Development of an ex vivo model to study the response of skeletal muscle to transverse mechanical loading

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Abstract

Development of an ex vivo model to study the response of skeletal muscle to transverse mechanical loading. M. Graser, A. Wark, S. Day, A. Buis, The soft tissues in our body, particularly skeletal muscles, commonly experience physical stress. In most cases, the muscles can maintain the balance between damage and regeneration. However, this balance might be disturbed in certain populations that are subject to extreme cases  of overload or repeated impact, like individuals spinal cord injury [3] or transtibial prosthetic users [2].To characterise critical loading scenarios, experimental models of skeletal muscle under mechanical loading are necessary [4, 5]. A controllable environment as well as the reproduction of the highly hierarchical structure of skeletal muscle are thereby desirable. We therefore developed an ex vivo model to study the response of skeletal muscle to transverse mechanical loading. MethodsSoleus and extensor digitorum longus muscles of male Sprague Dawley rats were dissected and transversely compressed (2mm indenter, 9-32kPa) (Fig. 1). Control tissues were held under the same conditions for the same time without loading. Subsequently, tissue viability and morphology were assessed through standard histological procedures using Procion Yellow MX4R and Live-or-Dye™ for fluorescent dead cell staining as well as H&E. Additionally, biochemical changes of cell and tissue damaged were visualised with multiphoton Raman microscopy of unstained samples.Figure 1: Schematic of ex vivo model. A: Skeletal muscle dissection; B: Mechanical loading; C: Image analysis for cell damage; D: Data analysis to establish the relationship between loading conditions and cell damage.Results & DiscussionWhilst control samples showed only minor loss in cell viability throughout the experimental time frame (max. 3h), mechanical damage in loaded tissues was readily distinguishable. Imaging revealed a partial loss of cross-striations, disorganised and disrupted muscle fibres, increased interstitial space, and loss of cell viability. With careful control of the experimental setup, detailed imaging of local cellular damage in response to loading conditions could be obtained. ConclusionOur ex vivo model of skeletal muscle for transverse mechanical loading is suitable for quantifying cellular damage. Looking at this microscale will provide important insights into the adaptive capabilities of skeletal muscle. This can provide the basis for further research into the role of soft tissue deformation in limb pain and ulcer formation and could inform future directions for socket design and fit.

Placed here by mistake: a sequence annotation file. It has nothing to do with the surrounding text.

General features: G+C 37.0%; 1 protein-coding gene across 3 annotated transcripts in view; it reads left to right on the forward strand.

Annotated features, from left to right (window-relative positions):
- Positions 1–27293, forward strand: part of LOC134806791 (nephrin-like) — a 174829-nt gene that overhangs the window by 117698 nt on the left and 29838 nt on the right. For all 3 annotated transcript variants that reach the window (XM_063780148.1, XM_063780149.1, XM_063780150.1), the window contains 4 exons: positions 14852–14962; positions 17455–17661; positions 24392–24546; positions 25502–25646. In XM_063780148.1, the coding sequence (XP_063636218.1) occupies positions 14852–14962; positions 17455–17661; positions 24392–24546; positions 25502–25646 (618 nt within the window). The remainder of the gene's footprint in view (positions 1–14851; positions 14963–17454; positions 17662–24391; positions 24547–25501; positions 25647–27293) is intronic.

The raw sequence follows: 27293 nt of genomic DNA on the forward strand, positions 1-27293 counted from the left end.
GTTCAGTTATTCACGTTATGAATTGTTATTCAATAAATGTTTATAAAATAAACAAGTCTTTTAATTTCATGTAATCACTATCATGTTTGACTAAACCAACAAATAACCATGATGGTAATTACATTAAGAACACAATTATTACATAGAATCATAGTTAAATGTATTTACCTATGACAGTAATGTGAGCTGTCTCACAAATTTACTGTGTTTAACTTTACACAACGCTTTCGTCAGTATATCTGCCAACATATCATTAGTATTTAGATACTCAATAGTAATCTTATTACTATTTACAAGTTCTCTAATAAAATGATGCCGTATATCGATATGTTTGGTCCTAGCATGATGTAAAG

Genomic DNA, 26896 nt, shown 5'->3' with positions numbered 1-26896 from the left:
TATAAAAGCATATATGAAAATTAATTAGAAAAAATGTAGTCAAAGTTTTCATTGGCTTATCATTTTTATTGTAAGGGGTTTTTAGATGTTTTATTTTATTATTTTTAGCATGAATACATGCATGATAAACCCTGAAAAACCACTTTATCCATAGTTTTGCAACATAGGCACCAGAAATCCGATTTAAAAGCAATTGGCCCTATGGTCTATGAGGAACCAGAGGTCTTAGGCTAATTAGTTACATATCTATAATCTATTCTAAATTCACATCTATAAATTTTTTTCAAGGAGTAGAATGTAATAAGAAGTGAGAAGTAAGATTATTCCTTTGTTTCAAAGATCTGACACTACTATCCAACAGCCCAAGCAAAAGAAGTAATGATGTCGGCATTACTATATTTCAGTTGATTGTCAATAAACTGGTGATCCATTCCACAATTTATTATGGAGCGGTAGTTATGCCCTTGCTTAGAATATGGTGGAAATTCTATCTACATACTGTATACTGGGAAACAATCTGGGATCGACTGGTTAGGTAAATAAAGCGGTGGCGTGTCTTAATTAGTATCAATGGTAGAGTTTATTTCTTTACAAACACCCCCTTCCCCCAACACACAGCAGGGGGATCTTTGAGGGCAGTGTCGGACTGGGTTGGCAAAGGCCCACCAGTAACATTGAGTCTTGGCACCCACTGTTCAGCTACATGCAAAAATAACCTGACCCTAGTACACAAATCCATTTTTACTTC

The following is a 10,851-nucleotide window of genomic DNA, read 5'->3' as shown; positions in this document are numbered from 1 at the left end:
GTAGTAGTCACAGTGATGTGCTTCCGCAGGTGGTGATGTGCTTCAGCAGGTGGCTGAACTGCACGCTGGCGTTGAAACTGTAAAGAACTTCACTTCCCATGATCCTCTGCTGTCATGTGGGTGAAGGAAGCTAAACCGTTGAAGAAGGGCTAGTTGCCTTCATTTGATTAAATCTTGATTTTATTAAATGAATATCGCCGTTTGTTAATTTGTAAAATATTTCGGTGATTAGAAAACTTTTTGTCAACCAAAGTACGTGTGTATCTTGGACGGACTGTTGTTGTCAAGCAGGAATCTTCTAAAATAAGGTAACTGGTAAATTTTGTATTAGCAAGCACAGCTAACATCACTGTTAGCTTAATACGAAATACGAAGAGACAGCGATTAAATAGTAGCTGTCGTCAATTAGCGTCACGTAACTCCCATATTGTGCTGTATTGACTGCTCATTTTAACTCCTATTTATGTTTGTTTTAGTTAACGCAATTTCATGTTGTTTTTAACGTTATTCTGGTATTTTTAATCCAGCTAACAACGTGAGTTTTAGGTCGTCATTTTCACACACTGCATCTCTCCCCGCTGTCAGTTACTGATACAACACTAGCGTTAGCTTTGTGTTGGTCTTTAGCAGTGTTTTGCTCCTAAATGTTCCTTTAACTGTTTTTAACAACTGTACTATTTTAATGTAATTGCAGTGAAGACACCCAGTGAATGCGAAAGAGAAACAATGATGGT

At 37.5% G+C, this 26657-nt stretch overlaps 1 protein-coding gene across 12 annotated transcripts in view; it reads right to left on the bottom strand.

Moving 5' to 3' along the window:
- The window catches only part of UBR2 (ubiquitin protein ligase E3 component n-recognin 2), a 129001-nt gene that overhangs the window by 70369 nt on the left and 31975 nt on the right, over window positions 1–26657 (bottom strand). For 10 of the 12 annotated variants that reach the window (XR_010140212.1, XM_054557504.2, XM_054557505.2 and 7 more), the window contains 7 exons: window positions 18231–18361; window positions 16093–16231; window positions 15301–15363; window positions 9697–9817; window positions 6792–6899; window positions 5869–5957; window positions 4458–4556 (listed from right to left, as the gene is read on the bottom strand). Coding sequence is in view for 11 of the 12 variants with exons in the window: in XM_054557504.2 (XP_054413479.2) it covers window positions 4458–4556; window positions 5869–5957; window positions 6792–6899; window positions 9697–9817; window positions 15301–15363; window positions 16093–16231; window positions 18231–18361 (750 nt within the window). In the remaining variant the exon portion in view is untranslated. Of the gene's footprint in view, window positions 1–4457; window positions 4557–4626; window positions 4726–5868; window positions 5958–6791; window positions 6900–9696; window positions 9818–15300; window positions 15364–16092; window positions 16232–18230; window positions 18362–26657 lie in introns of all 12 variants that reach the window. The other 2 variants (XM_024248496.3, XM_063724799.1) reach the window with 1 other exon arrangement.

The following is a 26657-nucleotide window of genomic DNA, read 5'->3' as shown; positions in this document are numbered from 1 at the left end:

Original languageEnglish
Number of pages1
Publication statusPublished - 7 Sep 2021
EventBioMedEng21 - University of Sheffield, Sheffield, United Kingdom
Duration: 6 Sep 20217 Sep 2021
https://biomedeng21.com/

Conference

ConferenceBioMedEng21
Country/TerritoryUnited Kingdom
CitySheffield
Period6/09/217/09/21
Internet address

Keywords

  • deep tissue injury
  • animal models
  • prosthetics

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